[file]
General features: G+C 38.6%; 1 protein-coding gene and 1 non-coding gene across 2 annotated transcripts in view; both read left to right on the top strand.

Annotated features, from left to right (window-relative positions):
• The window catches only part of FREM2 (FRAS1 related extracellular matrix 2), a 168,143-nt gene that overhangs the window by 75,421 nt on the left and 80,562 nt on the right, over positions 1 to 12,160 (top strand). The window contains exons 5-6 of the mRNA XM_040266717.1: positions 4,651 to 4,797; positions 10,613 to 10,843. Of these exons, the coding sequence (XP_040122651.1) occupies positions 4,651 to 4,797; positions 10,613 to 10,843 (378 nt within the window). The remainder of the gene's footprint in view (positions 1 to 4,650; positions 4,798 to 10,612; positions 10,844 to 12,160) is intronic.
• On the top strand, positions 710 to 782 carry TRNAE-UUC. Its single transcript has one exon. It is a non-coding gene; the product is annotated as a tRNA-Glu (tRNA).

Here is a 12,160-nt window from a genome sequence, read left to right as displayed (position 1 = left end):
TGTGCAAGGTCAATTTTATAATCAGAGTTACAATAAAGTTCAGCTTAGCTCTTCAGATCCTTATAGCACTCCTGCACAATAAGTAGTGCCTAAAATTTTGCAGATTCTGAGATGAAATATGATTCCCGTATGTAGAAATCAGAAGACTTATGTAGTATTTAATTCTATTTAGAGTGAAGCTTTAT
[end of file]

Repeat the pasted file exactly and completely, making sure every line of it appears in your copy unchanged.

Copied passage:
General features: G+C 38.6%; 1 protein-coding gene and 1 non-coding gene across 2 annotated transcripts in view; both read left to right on the top strand.

Annotated features, from left to right (window-relative positions):
• The window catches only part of FREM2 (FRAS1 related extracellular matrix 2), a 168,143-nt gene that overhangs the window by 75,421 nt on the left and 80,562 nt on the right, over positions 1 to 12,160 (top strand). The window contains exons 5-6 of the mRNA XM_040266717.1: positions 4,651 to 4,797; positions 10,613 to 10,843. Of these exons, the coding sequence (XP_040122651.1) occupies positions 4,651 to 4,797; positions 10,613 to 10,843 (378 nt within the window). The remainder of the gene's footprint in view (positions 1 to 4,650; positions 4,798 to 10,612; positions 10,844 to 12,160) is intronic.
• On the top strand, positions 710 to 782 carry TRNAE-UUC. Its single transcript has one exon. It is a non-coding gene; the product is annotated as a tRNA-Glu (tRNA).

Here is a 12,160-nt window from a genome sequence, read left to right as displayed (position 1 = left end):
TGTGCAAGGTCAATTTTATAATCAGAGTTACAATAAAGTTCAGCTTAGCTCTTCAGATCCTTATAGCACTCCTGCACAATAAGTAGTGCCTAAAATTTTGCAGATTCTGAGATGAAATATGATTCCCGTATGTAGAAATCAGAAGACTTATGTAGTATTTAATTCTATTTAGAGTGAAGCTTTAT